SUPERVISION AND REGULATION
FDIC-insured institutions, like the Bank, their holding companies and their affiliates are extensively regulated under federal and state law. As a result, our growth and earnings performance may be affected not only by management decisions and general economic conditions, but also by the requirements of federal and state statutes and by the regulations and policies of various bank regulatory agencies, including the Indiana Department of Financial Institutions (the “DFI”), the Board of Governors of the Federal Reserve System (the “Federal Reserve”), the FDIC and the Consumer Financial Protection Bureau (the “CFPB”). Furthermore, taxation laws administered by the Internal Revenue Service and state taxing authorities, accounting rules developed by the Financial Accounting Standards Board, securities laws administered by the SEC and state securities authorities, and anti-money laundering laws enforced by the U.S. Department of the Treasury (“Treasury”) have an impact on our business. The effect of these statutes, regulations, regulatory policies and accounting rules are significant to our operations and results.
Federal and state banking laws impose a comprehensive system of supervision, regulation and enforcement on the operations of FDIC-insured institutions, their holding companies and affiliates that is intended primarily for the protection of the FDIC-insured deposits and depositors of banks, rather than shareholders. These laws, and the regulations of the bank regulatory agencies issued under them, affect, among other things, the scope of our business, the kinds and amounts of investments we may make, required capital levels relative to our assets, the nature and amount of collateral for loans, the establishment of branches, our ability to merge, consolidate and acquire, dealings with our insiders and affiliates and our payment of dividends. In reaction to the global financial crisis and particularly following passage of the Dodd-Frank Wall Street Reform and Consumer Protection Act of 2010 (the “Dodd-Frank Act”), we experienced heightened regulatory requirements and scrutiny. Although the reforms primarily targeted systemically important financial service providers, their influence filtered down in varying degrees to community banks over time and caused our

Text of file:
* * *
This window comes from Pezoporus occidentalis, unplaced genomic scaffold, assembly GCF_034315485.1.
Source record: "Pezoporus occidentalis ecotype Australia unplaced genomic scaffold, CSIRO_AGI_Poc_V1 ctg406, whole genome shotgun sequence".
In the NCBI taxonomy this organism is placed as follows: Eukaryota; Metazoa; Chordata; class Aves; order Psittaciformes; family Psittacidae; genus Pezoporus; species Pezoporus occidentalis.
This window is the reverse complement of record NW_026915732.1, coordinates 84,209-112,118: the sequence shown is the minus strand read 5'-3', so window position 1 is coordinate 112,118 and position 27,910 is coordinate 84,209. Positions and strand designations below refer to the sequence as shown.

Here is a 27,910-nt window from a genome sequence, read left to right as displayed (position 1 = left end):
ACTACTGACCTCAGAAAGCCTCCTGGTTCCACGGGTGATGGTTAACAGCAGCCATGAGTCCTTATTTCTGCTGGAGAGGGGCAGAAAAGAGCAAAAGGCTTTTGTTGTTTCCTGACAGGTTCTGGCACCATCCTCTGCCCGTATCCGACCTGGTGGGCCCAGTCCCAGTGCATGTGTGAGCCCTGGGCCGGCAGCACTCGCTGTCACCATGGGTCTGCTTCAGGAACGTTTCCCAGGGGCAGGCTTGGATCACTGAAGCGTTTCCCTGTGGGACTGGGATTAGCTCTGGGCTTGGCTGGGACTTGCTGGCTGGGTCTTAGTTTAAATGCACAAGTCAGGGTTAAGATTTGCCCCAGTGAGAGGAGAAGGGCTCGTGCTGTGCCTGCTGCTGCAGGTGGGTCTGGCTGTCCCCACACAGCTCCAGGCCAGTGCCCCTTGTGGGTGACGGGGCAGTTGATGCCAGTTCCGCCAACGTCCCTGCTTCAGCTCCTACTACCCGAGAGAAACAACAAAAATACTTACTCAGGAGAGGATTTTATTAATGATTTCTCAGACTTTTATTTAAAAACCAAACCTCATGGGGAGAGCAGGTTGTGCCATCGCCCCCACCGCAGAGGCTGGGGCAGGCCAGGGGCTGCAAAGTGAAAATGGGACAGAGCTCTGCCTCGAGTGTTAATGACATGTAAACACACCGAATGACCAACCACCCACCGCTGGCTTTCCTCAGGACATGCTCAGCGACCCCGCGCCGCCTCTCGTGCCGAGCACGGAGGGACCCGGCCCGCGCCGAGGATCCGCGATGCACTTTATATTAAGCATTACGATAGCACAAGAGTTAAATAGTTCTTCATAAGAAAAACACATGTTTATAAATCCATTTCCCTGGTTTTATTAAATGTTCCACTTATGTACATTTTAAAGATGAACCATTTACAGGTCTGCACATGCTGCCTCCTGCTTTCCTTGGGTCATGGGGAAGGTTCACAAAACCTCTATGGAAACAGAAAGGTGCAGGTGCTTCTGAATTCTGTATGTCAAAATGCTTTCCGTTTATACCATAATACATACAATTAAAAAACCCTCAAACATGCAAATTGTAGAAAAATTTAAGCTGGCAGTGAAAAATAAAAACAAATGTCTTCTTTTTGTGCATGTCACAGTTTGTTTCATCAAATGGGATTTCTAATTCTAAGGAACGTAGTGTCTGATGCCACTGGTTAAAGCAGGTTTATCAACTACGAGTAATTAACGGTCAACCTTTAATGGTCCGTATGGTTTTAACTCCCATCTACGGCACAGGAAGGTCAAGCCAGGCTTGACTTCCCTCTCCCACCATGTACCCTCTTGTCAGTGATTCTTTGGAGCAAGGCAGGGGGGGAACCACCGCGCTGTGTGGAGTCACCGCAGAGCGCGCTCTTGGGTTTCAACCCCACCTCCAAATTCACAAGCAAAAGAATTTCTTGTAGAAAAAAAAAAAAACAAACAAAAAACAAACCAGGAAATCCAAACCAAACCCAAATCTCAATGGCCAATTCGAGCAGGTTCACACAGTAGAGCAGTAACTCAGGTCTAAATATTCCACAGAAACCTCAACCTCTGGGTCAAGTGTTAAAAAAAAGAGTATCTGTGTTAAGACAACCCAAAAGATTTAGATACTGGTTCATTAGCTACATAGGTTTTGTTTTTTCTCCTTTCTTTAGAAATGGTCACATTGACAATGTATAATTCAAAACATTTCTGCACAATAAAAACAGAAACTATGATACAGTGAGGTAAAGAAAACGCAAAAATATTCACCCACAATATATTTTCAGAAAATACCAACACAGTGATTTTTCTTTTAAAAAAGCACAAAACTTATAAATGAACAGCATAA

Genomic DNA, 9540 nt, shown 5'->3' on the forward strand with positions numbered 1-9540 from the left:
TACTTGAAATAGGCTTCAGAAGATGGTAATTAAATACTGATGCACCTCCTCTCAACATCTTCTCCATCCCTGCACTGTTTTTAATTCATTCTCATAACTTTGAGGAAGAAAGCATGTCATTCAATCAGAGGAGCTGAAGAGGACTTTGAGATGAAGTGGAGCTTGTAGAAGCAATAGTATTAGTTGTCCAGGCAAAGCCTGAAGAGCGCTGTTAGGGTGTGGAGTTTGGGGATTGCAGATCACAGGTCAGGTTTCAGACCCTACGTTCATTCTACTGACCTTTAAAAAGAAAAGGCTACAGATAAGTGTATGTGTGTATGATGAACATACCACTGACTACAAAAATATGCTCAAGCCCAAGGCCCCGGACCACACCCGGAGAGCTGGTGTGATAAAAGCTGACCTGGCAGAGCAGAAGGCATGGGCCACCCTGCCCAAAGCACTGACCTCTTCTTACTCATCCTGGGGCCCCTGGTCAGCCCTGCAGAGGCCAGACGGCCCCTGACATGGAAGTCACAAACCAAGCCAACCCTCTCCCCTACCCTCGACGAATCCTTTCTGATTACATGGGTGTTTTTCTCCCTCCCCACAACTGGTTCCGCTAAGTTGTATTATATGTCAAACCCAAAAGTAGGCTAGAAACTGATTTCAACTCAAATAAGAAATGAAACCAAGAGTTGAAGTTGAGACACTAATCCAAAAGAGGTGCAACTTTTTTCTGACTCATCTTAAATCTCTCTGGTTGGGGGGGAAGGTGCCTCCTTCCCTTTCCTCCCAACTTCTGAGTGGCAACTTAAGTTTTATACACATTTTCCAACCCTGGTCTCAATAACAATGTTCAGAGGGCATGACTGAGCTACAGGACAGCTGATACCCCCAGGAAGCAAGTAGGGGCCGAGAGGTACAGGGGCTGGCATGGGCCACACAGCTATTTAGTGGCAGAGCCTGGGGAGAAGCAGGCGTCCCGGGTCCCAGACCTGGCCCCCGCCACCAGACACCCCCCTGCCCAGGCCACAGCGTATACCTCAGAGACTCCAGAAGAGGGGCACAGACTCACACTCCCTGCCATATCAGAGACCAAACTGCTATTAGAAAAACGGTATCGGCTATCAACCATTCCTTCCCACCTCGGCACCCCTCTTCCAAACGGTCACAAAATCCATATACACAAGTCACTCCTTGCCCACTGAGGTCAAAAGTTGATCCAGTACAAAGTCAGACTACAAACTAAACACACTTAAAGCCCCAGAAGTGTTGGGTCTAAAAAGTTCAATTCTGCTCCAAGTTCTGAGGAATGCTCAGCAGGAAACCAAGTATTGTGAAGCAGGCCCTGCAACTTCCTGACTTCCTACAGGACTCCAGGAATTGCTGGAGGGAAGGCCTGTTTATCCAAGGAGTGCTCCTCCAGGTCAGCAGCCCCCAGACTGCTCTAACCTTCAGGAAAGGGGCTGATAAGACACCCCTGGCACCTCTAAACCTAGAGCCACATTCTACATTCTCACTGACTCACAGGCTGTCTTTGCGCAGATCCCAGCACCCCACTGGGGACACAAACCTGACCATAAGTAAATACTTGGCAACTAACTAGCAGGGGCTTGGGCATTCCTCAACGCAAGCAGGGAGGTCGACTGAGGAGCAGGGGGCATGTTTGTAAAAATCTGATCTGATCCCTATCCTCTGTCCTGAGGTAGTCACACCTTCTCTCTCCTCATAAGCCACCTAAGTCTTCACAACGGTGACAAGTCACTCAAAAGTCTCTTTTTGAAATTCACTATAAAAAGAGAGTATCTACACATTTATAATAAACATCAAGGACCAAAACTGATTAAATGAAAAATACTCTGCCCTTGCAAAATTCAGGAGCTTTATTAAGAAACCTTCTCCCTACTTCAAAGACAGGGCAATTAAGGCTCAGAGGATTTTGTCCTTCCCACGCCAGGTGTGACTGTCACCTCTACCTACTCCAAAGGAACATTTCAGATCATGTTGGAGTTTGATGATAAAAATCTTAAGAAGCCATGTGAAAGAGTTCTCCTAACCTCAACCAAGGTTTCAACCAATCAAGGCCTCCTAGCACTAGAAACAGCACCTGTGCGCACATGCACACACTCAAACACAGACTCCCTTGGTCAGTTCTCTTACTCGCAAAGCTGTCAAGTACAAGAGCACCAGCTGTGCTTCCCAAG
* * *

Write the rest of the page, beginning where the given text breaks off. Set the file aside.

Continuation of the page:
compliance and risk management processes, and the costs thereof, to increase. Then, in May 2018, the Economic Growth, Regulatory Relief and Consumer Protection Act (“Regulatory Relief Act”) was enacted by Congress in part to provide regulatory relief for community banks and their holding companies. To that end, the law eliminated questions about the applicability of certain Dodd-Frank Act reforms to community bank systems, including relieving us of any requirement to engage in mandatory stress tests, maintain a risk committee or comply with the Volcker Rule’s complicated prohibitions on proprietary trading and ownership of private funds. We believe these reforms are favorable to our operations.
The supervisory framework for U.S. banking organizations subjects banks and bank holding companies to regular examination by their respective regulatory agencies, which results in examination reports and ratings that are not publicly available and that can impact the conduct and growth of their business. These examinations consider not only compliance with applicable laws and regulations, but also capital levels, asset quality and risk, management ability and performance, earnings, liquidity, and various other factors. The regulatory agencies generally have broad discretion to impose restrictions and limitations on the operations of a regulated entity where the agencies determine, among other things, that such operations are unsafe or unsound, fail to comply with applicable law or are otherwise inconsistent with laws and regulations or with the supervisory policies of these agencies.
The following is a summary of the material elements of the supervisory and regulatory framework applicable to the Company and the Bank, beginning with a discussion of the impact of the COVID-19 pandemic on the banking industry. It does not describe all of the statutes, regulations and regulatory policies that apply, nor does it restate all of the requirements of those that are described. The descriptions are qualified in their entirety by reference to the particular statutory and regulatory provision.
The federal bank regulatory agencies, along with their state counterparts, have issued a steady stream of guidance responding to the COVID-19 pandemic and have taken a number of unprecedented steps to help banks navigate the pandemic and mitigate its impact. These include, without limitation: requiring banks to focus on business continuity and pandemic planning; adding pandemic scenarios to stress testing; encouraging bank use of capital buffers and reserves in lending programs; permitting certain regulatory reporting extensions; reducing margin requirements on swaps; permitting certain otherwise prohibited investments in investment funds; issuing guidance to encourage banks to work with customers affected by the pandemic and encourage loan workouts; and providing credit under the Community Reinvestment Act ("CRA") for certain pandemic-related loans, investments and public service. Because of the need for social distancing measures, the agencies revamped the manner in which they conducted periodic examinations of their regulated institutions, including making greater use of off-site reviews.